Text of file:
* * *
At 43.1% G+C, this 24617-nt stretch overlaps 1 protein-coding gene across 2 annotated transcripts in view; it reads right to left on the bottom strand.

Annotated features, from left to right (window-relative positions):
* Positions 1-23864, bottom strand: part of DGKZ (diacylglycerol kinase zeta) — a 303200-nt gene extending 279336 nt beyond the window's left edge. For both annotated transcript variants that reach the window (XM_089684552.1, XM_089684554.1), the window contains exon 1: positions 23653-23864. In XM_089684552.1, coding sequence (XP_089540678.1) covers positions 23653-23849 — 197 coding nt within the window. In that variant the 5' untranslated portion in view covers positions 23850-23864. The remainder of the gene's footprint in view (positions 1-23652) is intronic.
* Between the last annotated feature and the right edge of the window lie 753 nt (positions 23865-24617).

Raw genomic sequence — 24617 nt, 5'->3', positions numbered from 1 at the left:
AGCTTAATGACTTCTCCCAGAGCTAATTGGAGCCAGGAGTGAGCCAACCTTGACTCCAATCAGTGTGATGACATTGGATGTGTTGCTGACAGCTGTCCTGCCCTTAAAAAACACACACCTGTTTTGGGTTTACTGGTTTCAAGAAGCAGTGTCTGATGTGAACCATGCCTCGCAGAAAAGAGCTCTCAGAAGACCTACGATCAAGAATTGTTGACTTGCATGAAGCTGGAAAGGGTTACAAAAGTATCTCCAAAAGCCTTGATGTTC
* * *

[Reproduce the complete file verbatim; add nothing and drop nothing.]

At 43.1% G+C, this 24617-nt stretch overlaps 1 protein-coding gene across 2 annotated transcripts in view; it reads right to left on the bottom strand.

Annotated features, from left to right (window-relative positions):
* Positions 1-23864, bottom strand: part of DGKZ (diacylglycerol kinase zeta) — a 303200-nt gene extending 279336 nt beyond the window's left edge. For both annotated transcript variants that reach the window (XM_089684552.1, XM_089684554.1), the window contains exon 1: positions 23653-23864. In XM_089684552.1, coding sequence (XP_089540678.1) covers positions 23653-23849 — 197 coding nt within the window. In that variant the 5' untranslated portion in view covers positions 23850-23864. The remainder of the gene's footprint in view (positions 1-23652) is intronic.
* Between the last annotated feature and the right edge of the window lie 753 nt (positions 23865-24617).

Raw genomic sequence — 24617 nt, 5'->3', positions numbered from 1 at the left:
AGCTTAATGACTTCTCCCAGAGCTAATTGGAGCCAGGAGTGAGCCAACCTTGACTCCAATCAGTGTGATGACATTGGATGTGTTGCTGACAGCTGTCCTGCCCTTAAAAAACACACACCTGTTTTGGGTTTACTGGTTTCAAGAAGCAGTGTCTGATGTGAACCATGCCTCGCAGAAAAGAGCTCTCAGAAGACCTACGATCAAGAATTGTTGACTTGCATGAAGCTGGAAAGGGTTACAAAAGTATCTCCAAAAGCCTTGATGTTC